Health care workers (HCW) are a high-risk population to acquire SARS-CoV-2 infection from patients or other fellow HCW. This study aims at estimating the seroprevalence against SARS-CoV-2 in a random sample of HCW from a large hospital in Spain. Of the 578 participants recruited from 28 March to 9 April 2020, 54 (9.3%, 95% CI: 7.1-12.0) were seropositive for IgM and/or IgG and/or IgA against SARS-CoV-2. The cumulative prevalence of SARS-CoV-2 infection (presence of antibodies or past or current positive rRT-PCR) was 11.2% (65/578, 95% CI: 8.8-14.1). Among those with evidence of past or current infection, 40.0% (26/65) had not been previously diagnosed with COVID-19. Here we report a relatively low seroprevalence of antibodies among HCW at the peak of the COVID-19 epidemic in Spain. A large proportion of HCW with past or present infection had not been previously diagnosed with COVID-19, which calls for active periodic rRT-PCR testing in hospital settings.


Asunto(s)
Anticuerpos Antivirales/sangre , Betacoronavirus/inmunología , Infecciones por Coronavirus/epidemiología , Personal de Salud , Neumonía Viral/epidemiología , Adulto , Infecciones Asintomáticas/epidemiología , Betacoronavirus/genética , Betacoronavirus/aislamiento & purificación , Infecciones por Coronavirus/sangre , Infecciones por Coronavirus/diagnóstico , Femenino , Humanos , Masculino , Persona de Mediana Edad , Salud Laboral , Pandemias , Neumonía Viral/sangre , Neumonía Viral/diagnóstico , ARN Viral/sangre , Factores de Riesgo , Estudios Seroepidemiológicos , España/epidemiología
8.
mSphere ; 5(3)2020 06 24.
Artículo en Inglés | MEDLINE | ID: mdl-32581071

RESUMEN

The contamination of patients' surroundings by severe acute respiratory syndrome coronavirus 2 (SARS-CoV-2) remains understudied. We sampled the surroundings and the air of six negative-pressure non-intensive care unit (non-ICU) rooms in a designated isolation ward in Chengdu, China, that were occupied by 13 laboratory-confirmed coronavirus disease 2019 (COVID-19) patients who had returned from overseas travel, including 2 asymptomatic patients. A total of 44 of 112 (39.3%) surface samples were positive for SARS-CoV-2 as detected by real-time PCR, suggesting extensive contamination, although all of the air samples were negative. In particular, in a single room occupied by an asymptomatic patient, four sites were SARS-CoV-2 positive, highlighting that asymptomatic COVID-19 patients do contaminate their surroundings and impose risks for others with close contact. Placement of COVID-19 patients in rooms with negative pressure may bring a false feeling of safety, and the importance of rigorous environment cleaning should be emphasized.IMPORTANCE Although it has been well recognized that the virus SARS-CoV-2, the causative agent of COVID-19, can be acquired by exposure to fomites, surprisingly, the contamination of patients' surroundings by SARS-CoV-2 is largely unknown, as there have been few studies. We performed an environmental sampling study for 13 laboratory-confirmed COVID-19 patients and found extensive contamination of patients' surroundings. In particular, we found that asymptomatic COVID-19 patients contaminated their surroundings and therefore imposed risks for other people. Environment cleaning should be emphasized in negative-pressure rooms. The findings may be useful to guide infection control practice to protect health care workers.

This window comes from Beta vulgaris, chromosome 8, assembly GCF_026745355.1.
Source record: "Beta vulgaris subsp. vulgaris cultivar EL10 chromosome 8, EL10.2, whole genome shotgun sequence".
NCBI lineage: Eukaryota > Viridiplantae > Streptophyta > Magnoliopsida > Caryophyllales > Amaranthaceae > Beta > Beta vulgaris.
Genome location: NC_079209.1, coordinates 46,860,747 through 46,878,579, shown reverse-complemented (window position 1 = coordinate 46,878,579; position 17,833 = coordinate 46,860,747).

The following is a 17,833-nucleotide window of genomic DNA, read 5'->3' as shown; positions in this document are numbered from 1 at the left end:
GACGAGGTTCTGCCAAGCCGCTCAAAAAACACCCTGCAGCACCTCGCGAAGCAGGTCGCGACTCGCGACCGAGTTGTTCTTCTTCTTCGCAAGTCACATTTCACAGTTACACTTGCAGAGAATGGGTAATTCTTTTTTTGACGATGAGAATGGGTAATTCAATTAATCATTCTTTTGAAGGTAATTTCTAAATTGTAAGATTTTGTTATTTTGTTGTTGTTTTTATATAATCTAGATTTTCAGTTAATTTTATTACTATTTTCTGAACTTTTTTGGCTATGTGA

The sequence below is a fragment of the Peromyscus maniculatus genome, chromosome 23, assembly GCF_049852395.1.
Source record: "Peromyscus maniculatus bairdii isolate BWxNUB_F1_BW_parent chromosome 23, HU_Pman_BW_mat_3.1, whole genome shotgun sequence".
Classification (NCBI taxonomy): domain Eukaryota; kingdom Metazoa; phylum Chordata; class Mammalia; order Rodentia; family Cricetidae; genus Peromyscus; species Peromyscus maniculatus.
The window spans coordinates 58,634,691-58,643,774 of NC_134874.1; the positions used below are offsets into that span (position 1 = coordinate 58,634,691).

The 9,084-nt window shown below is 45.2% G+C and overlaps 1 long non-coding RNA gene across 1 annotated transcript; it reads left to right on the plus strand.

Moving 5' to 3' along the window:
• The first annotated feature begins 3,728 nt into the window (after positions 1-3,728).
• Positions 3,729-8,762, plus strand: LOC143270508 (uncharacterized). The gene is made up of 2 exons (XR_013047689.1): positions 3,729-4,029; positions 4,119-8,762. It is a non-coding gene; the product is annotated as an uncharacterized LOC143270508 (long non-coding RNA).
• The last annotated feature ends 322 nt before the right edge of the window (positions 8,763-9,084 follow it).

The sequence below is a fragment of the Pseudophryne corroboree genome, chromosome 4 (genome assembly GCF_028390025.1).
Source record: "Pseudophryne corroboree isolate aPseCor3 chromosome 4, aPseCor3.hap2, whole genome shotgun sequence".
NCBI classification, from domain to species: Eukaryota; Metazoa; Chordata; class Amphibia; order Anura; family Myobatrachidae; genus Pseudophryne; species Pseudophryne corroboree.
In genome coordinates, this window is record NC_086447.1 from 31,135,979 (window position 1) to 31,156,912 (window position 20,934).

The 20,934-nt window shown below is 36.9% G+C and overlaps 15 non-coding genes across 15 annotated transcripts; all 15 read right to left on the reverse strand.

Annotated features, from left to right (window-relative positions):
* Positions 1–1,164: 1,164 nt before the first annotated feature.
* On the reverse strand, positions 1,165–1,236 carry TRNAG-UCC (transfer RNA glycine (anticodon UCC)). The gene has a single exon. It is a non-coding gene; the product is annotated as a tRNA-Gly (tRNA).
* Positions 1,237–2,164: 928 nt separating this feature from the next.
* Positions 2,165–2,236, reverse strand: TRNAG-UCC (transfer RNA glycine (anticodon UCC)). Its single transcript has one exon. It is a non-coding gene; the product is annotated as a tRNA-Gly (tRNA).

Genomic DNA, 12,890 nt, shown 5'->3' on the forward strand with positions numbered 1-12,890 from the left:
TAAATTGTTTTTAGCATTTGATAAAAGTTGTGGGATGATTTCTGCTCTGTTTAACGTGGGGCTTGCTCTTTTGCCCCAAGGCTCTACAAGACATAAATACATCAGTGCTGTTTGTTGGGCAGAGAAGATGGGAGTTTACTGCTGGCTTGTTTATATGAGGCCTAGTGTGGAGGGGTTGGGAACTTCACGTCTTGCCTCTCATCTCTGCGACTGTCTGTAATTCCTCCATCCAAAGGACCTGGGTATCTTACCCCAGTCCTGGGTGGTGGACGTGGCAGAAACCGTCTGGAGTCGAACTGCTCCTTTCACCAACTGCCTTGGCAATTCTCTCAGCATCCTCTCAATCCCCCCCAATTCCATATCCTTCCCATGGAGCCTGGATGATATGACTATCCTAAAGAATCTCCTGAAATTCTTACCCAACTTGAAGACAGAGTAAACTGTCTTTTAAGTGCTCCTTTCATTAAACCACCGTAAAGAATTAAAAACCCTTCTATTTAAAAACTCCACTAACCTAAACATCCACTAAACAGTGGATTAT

Asunto(s)
Infecciones Asintomáticas/epidemiología , Betacoronavirus/aislamiento & purificación , Infecciones por Coronavirus/epidemiología , Exposición a Riesgos Ambientales , Microbiología Ambiental , Neumonía Viral/epidemiología , Contención de Riesgos Biológicos/métodos , Infecciones por Coronavirus/patología , Ambiente , Humanos , Pandemias , Neumonía Viral/patología
9.
J Biol Dyn ; 14(1): 389-408, 2020 12.